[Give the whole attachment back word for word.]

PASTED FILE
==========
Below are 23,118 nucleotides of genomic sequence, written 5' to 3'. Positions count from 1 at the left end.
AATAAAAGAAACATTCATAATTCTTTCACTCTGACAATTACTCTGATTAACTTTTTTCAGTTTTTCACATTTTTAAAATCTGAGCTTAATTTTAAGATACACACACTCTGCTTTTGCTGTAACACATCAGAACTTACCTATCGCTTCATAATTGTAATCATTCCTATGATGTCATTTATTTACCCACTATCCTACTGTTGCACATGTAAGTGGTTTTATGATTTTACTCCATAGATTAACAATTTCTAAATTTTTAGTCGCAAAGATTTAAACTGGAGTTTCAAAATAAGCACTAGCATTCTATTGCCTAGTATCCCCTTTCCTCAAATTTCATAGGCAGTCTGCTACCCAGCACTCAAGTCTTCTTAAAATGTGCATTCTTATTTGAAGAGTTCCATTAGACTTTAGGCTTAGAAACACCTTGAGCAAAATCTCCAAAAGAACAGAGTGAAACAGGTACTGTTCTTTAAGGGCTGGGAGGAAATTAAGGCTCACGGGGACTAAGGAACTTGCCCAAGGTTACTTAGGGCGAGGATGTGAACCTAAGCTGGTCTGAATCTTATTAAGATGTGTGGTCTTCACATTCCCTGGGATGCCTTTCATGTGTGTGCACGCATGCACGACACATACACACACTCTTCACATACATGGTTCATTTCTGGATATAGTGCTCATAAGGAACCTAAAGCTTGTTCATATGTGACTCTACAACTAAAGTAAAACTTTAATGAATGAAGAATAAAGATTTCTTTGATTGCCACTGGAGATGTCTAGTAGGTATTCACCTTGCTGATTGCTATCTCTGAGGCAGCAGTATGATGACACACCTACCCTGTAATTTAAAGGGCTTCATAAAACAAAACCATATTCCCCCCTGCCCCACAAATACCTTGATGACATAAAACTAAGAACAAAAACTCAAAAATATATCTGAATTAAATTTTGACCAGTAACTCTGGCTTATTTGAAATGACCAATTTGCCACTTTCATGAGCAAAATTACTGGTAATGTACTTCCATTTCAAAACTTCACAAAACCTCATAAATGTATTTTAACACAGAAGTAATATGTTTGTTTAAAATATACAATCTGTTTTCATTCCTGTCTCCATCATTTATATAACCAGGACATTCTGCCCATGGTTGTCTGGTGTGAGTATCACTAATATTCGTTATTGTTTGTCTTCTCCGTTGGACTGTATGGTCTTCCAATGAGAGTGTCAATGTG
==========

Below are 23,118 nucleotides of genomic sequence, written 5' to 3'. Positions count from 1 at the left end.
AATAAAAGAAACATTCATAATTCTTTCACTCTGACAATTACTCTGATTAACTTTTTTCAGTTTTTCACATTTTTAAAATCTGAGCTTAATTTTAAGATACACACACTCTGCTTTTGCTGTAACACATCAGAACTTACCTATCGCTTCATAATTGTAATCATTCCTATGATGTCATTTATTTACCCACTATCCTACTGTTGCACATGTAAGTGGTTTTATGATTTTACTCCATAGATTAACAATTTCTAAATTTTTAGTCGCAAAGATTTAAACTGGAGTTTCAAAATAAGCACTAGCATTCTATTGCCTAGTATCCCCTTTCCTCAAATTTCATAGGCAGTCTGCTACCCAGCACTCAAGTCTTCTTAAAATGTGCATTCTTATTTGAAGAGTTCCATTAGACTTTAGGCTTAGAAACACCTTGAGCAAAATCTCCAAAAGAACAGAGTGAAACAGGTACTGTTCTTTAAGGGCTGGGAGGAAATTAAGGCTCACGGGGACTAAGGAACTTGCCCAAGGTTACTTAGGGCGAGGATGTGAACCTAAGCTGGTCTGAATCTTATTAAGATGTGTGGTCTTCACATTCCCTGGGATGCCTTTCATGTGTGTGCACGCATGCACGACACATACACACACTCTTCACATACATGGTTCATTTCTGGATATAGTGCTCATAAGGAACCTAAAGCTTGTTCATATGTGACTCTACAACTAAAGTAAAACTTTAATGAATGAAGAATAAAGATTTCTTTGATTGCCACTGGAGATGTCTAGTAGGTATTCACCTTGCTGATTGCTATCTCTGAGGCAGCAGTATGATGACACACCTACCCTGTAATTTAAAGGGCTTCATAAAACAAAACCATATTCCCCCCTGCCCCACAAATACCTTGATGACATAAAACTAAGAACAAAAACTCAAAAATATATCTGAATTAAATTTTGACCAGTAACTCTGGCTTATTTGAAATGACCAATTTGCCACTTTCATGAGCAAAATTACTGGTAATGTACTTCCATTTCAAAACTTCACAAAACCTCATAAATGTATTTTAACACAGAAGTAATATGTTTGTTTAAAATATACAATCTGTTTTCATTCCTGTCTCCATCATTTATATAACCAGGACATTCTGCCCATGGTTGTCTGGTGTGAGTATCACTAATATTCGTTATTGTTTGTCTTCTCCGTTGGACTGTATGGTCTTCCAATGAGAGTGTCAATGTG